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Jail Time, License Suspension Proposed To Tackle Texas Graffiti
A scared straight method for battling graffiti in the Lone Star State: that could be the case if one Texas state representative gets his way. Austin alone sets aside more than half a million dollars a year in taxpayer money to clean it up.
Murals and art go hand in hand with Burnet Road, but in the last year, some have literally been taken over.
"First thing I see as soon as I drive up, 'I'm like you gotta be kidding me,'" recalls Ben Flores, Director of Facility at RedBlack Gym. His business has been vandalized three times.
"We just keep the paint on hand," Flores says, to make it easier for cleanup crews he calls. "I think we're one of the fortunates out of the group so far."
Austin Simply Fit, a nearby gym, is about to shell out $1,000 for a new mural after the old one was vandalized.
"Why come ruin it?" said Krista Bergeron, Manager at Austin Simply Fit. "The problem is you always have that worry that you're gonna pay and then someone's gonna think it's funny to come and do it over again."
Rep. Jose Menendez (D-San Antonio) says enough is enough. If passed, his House Bill 36 would increase graffiti from a Class B to a Class A misdemeanor, doubling the maximum fine and jail time to $4,000 and a year, respectively. It would also make it a state jail felony to spray certain buildings like school and government buildings. Rep. Menendez says he wants to require jail time for graffiti.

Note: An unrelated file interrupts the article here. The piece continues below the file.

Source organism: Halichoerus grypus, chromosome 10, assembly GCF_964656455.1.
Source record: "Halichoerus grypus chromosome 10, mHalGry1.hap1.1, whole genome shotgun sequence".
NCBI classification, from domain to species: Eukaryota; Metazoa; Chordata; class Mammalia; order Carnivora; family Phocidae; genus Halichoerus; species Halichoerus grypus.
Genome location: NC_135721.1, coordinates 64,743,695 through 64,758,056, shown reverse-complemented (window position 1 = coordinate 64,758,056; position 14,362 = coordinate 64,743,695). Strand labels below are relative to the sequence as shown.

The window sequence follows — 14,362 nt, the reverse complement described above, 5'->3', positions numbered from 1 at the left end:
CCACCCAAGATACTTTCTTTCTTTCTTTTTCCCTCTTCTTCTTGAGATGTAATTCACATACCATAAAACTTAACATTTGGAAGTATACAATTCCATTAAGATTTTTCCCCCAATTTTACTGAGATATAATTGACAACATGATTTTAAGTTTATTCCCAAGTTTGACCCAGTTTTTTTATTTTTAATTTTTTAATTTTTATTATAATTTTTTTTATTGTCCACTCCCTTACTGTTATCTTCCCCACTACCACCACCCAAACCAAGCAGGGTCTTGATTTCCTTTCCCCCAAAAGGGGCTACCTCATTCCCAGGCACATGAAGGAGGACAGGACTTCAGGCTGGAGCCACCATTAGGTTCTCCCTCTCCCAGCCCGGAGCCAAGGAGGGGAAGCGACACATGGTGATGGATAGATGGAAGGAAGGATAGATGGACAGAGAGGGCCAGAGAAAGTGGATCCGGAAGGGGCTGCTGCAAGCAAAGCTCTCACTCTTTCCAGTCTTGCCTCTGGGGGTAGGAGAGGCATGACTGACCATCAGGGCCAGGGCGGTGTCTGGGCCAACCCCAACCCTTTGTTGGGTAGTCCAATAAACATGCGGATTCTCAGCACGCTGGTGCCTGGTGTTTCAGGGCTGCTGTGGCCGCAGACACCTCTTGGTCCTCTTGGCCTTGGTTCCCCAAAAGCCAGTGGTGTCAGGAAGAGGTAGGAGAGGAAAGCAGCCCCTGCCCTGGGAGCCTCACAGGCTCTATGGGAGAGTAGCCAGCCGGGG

"I'm sure it would probably help," said Bergeron.
"I think that's pretty harsh," said Flores. "But I don't know how else you send a message."
Under the proposed bill, a conviction would also mean no drivers license for two years.
"That's probably a good start," said Flores. "I don't know what the next step would be after that."
Rep. Menendez says restitution payments are already in the books, but it's up to the judge to order the parents to pay up.
"They (vandals) should have to pay it back if they're caught," said Bergeron.
Still, Rep. Menendez agrees with the business owners in that catching the vandals is the hardest part, no matter what law is on the books.
If approved, HB 36 would take effect in September 2013.
If your property gets hit with graffiti in Austin, you can call 3-1-1 to have the city clean it up.
By Adam Bennett